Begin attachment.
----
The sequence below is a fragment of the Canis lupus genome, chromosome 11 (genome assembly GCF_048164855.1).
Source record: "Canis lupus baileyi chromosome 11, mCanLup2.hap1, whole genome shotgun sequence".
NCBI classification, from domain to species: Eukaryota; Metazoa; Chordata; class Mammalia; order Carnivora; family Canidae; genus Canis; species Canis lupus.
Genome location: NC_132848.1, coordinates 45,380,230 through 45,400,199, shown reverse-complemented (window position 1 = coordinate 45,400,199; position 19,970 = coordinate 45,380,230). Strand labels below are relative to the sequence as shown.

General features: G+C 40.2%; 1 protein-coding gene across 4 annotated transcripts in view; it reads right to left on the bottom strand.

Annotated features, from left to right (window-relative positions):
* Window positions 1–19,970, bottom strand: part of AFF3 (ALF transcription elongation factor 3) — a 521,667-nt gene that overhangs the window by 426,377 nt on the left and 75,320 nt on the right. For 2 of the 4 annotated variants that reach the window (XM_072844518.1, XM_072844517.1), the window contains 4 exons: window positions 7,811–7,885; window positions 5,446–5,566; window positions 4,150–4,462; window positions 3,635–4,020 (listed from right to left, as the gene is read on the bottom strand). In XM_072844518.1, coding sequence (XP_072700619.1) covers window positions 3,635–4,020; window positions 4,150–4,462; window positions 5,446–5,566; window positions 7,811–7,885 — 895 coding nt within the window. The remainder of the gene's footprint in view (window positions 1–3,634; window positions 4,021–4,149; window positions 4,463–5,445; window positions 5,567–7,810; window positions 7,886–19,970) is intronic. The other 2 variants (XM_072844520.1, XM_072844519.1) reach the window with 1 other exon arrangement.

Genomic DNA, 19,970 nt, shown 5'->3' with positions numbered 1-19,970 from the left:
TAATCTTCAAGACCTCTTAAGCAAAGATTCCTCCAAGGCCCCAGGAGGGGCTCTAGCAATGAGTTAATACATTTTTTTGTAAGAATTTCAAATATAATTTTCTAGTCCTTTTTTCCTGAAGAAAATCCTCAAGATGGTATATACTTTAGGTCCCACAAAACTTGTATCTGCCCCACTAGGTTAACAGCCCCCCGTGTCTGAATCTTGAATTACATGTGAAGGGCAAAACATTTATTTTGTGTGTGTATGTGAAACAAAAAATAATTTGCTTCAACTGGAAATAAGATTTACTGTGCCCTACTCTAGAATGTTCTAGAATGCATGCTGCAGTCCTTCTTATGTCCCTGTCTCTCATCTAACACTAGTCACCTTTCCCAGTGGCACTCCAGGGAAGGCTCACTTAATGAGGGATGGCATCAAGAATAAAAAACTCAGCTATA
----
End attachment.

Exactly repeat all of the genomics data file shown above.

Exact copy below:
The sequence below is a fragment of the Canis lupus genome, chromosome 11 (genome assembly GCF_048164855.1).
Source record: "Canis lupus baileyi chromosome 11, mCanLup2.hap1, whole genome shotgun sequence".
NCBI classification, from domain to species: Eukaryota; Metazoa; Chordata; class Mammalia; order Carnivora; family Canidae; genus Canis; species Canis lupus.
Genome location: NC_132848.1, coordinates 45,380,230 through 45,400,199, shown reverse-complemented (window position 1 = coordinate 45,400,199; position 19,970 = coordinate 45,380,230). Strand labels below are relative to the sequence as shown.

General features: G+C 40.2%; 1 protein-coding gene across 4 annotated transcripts in view; it reads right to left on the bottom strand.

Annotated features, from left to right (window-relative positions):
* Window positions 1–19,970, bottom strand: part of AFF3 (ALF transcription elongation factor 3) — a 521,667-nt gene that overhangs the window by 426,377 nt on the left and 75,320 nt on the right. For 2 of the 4 annotated variants that reach the window (XM_072844518.1, XM_072844517.1), the window contains 4 exons: window positions 7,811–7,885; window positions 5,446–5,566; window positions 4,150–4,462; window positions 3,635–4,020 (listed from right to left, as the gene is read on the bottom strand). In XM_072844518.1, coding sequence (XP_072700619.1) covers window positions 3,635–4,020; window positions 4,150–4,462; window positions 5,446–5,566; window positions 7,811–7,885 — 895 coding nt within the window. The remainder of the gene's footprint in view (window positions 1–3,634; window positions 4,021–4,149; window positions 4,463–5,445; window positions 5,567–7,810; window positions 7,886–19,970) is intronic. The other 2 variants (XM_072844520.1, XM_072844519.1) reach the window with 1 other exon arrangement.

Genomic DNA, 19,970 nt, shown 5'->3' with positions numbered 1-19,970 from the left:
TAATCTTCAAGACCTCTTAAGCAAAGATTCCTCCAAGGCCCCAGGAGGGGCTCTAGCAATGAGTTAATACATTTTTTTGTAAGAATTTCAAATATAATTTTCTAGTCCTTTTTTCCTGAAGAAAATCCTCAAGATGGTATATACTTTAGGTCCCACAAAACTTGTATCTGCCCCACTAGGTTAACAGCCCCCCGTGTCTGAATCTTGAATTACATGTGAAGGGCAAAACATTTATTTTGTGTGTGTATGTGAAACAAAAAATAATTTGCTTCAACTGGAAATAAGATTTACTGTGCCCTACTCTAGAATGTTCTAGAATGCATGCTGCAGTCCTTCTTATGTCCCTGTCTCTCATCTAACACTAGTCACCTTTCCCAGTGGCACTCCAGGGAAGGCTCACTTAATGAGGGATGGCATCAAGAATAAAAAACTCAGCTATA